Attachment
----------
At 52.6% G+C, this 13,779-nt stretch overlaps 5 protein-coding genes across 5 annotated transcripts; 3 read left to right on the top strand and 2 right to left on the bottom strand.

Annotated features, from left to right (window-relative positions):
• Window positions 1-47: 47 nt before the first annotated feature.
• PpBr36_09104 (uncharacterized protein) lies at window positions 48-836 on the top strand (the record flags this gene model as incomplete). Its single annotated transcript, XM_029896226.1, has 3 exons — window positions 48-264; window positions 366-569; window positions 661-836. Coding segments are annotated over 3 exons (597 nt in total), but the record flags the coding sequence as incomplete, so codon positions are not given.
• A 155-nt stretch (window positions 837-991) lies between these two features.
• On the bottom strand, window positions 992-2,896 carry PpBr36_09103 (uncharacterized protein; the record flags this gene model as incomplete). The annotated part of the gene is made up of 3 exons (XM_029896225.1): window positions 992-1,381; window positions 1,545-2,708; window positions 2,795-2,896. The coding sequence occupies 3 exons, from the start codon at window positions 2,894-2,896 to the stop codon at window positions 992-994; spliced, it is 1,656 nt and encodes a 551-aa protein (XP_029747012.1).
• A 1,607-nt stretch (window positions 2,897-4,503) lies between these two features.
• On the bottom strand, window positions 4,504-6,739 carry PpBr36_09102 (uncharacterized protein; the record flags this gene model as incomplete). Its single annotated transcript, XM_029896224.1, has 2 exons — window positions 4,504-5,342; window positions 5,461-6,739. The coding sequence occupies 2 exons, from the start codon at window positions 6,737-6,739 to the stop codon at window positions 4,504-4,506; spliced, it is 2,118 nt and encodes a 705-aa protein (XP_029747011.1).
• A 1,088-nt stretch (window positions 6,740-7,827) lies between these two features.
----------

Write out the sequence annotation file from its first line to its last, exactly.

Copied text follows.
At 52.6% G+C, this 13,779-nt stretch overlaps 5 protein-coding genes across 5 annotated transcripts; 3 read left to right on the top strand and 2 right to left on the bottom strand.

Annotated features, from left to right (window-relative positions):
• Window positions 1-47: 47 nt before the first annotated feature.
• PpBr36_09104 (uncharacterized protein) lies at window positions 48-836 on the top strand (the record flags this gene model as incomplete). Its single annotated transcript, XM_029896226.1, has 3 exons — window positions 48-264; window positions 366-569; window positions 661-836. Coding segments are annotated over 3 exons (597 nt in total), but the record flags the coding sequence as incomplete, so codon positions are not given.
• A 155-nt stretch (window positions 837-991) lies between these two features.
• On the bottom strand, window positions 992-2,896 carry PpBr36_09103 (uncharacterized protein; the record flags this gene model as incomplete). The annotated part of the gene is made up of 3 exons (XM_029896225.1): window positions 992-1,381; window positions 1,545-2,708; window positions 2,795-2,896. The coding sequence occupies 3 exons, from the start codon at window positions 2,894-2,896 to the stop codon at window positions 992-994; spliced, it is 1,656 nt and encodes a 551-aa protein (XP_029747012.1).
• A 1,607-nt stretch (window positions 2,897-4,503) lies between these two features.
• On the bottom strand, window positions 4,504-6,739 carry PpBr36_09102 (uncharacterized protein; the record flags this gene model as incomplete). Its single annotated transcript, XM_029896224.1, has 2 exons — window positions 4,504-5,342; window positions 5,461-6,739. The coding sequence occupies 2 exons, from the start codon at window positions 6,737-6,739 to the stop codon at window positions 4,504-4,506; spliced, it is 2,118 nt and encodes a 705-aa protein (XP_029747011.1).
• A 1,088-nt stretch (window positions 6,740-7,827) lies between these two features.